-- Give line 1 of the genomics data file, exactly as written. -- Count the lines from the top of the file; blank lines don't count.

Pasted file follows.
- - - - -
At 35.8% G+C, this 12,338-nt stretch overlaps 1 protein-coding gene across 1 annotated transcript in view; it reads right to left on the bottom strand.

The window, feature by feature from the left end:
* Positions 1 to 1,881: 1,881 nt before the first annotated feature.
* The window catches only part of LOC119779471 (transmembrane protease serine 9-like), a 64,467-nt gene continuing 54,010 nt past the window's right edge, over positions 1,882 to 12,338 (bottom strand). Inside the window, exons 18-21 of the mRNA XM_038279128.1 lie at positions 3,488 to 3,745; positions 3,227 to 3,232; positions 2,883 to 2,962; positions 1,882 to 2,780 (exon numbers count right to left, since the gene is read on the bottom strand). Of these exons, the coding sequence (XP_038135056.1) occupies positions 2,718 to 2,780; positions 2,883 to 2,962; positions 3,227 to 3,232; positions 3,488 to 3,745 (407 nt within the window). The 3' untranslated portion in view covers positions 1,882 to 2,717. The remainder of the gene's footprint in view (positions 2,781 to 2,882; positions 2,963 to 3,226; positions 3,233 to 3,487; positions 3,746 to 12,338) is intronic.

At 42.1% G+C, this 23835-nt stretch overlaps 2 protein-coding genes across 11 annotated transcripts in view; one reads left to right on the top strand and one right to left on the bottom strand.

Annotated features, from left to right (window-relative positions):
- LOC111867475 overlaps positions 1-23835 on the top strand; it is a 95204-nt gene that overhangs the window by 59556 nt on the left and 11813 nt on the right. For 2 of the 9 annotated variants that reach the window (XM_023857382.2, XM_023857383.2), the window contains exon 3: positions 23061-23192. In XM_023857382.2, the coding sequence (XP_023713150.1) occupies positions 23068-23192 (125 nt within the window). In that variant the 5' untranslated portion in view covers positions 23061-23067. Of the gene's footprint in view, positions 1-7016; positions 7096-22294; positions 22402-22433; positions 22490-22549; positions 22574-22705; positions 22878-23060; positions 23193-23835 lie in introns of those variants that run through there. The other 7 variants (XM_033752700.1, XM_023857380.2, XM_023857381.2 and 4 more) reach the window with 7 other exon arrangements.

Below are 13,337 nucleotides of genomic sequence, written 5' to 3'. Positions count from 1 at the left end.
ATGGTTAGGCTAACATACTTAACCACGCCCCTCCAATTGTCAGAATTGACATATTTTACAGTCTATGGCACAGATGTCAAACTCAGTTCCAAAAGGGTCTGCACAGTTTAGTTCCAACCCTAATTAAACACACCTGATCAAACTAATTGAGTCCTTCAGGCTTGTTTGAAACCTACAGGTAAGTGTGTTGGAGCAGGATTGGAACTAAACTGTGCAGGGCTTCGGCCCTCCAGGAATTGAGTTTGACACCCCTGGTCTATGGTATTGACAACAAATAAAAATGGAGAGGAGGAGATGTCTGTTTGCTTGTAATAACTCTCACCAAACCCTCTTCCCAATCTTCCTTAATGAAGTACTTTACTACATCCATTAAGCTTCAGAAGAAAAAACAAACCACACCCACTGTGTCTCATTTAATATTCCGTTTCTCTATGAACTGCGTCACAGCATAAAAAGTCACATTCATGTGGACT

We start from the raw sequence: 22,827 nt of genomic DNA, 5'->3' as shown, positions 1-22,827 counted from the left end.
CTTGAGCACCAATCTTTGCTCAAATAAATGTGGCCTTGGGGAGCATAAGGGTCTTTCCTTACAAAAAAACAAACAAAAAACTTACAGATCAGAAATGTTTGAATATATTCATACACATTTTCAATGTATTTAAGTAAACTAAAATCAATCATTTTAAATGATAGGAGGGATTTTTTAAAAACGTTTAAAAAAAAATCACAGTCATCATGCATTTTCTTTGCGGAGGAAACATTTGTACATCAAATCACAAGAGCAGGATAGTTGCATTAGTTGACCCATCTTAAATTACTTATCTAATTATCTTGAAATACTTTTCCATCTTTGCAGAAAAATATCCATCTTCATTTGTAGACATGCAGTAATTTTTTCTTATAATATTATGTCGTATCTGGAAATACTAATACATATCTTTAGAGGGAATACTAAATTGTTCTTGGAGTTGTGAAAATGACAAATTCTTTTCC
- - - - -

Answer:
At 35.8% G+C, this 12,338-nt stretch overlaps 1 protein-coding gene across 1 annotated transcript in view; it reads right to left on the bottom strand.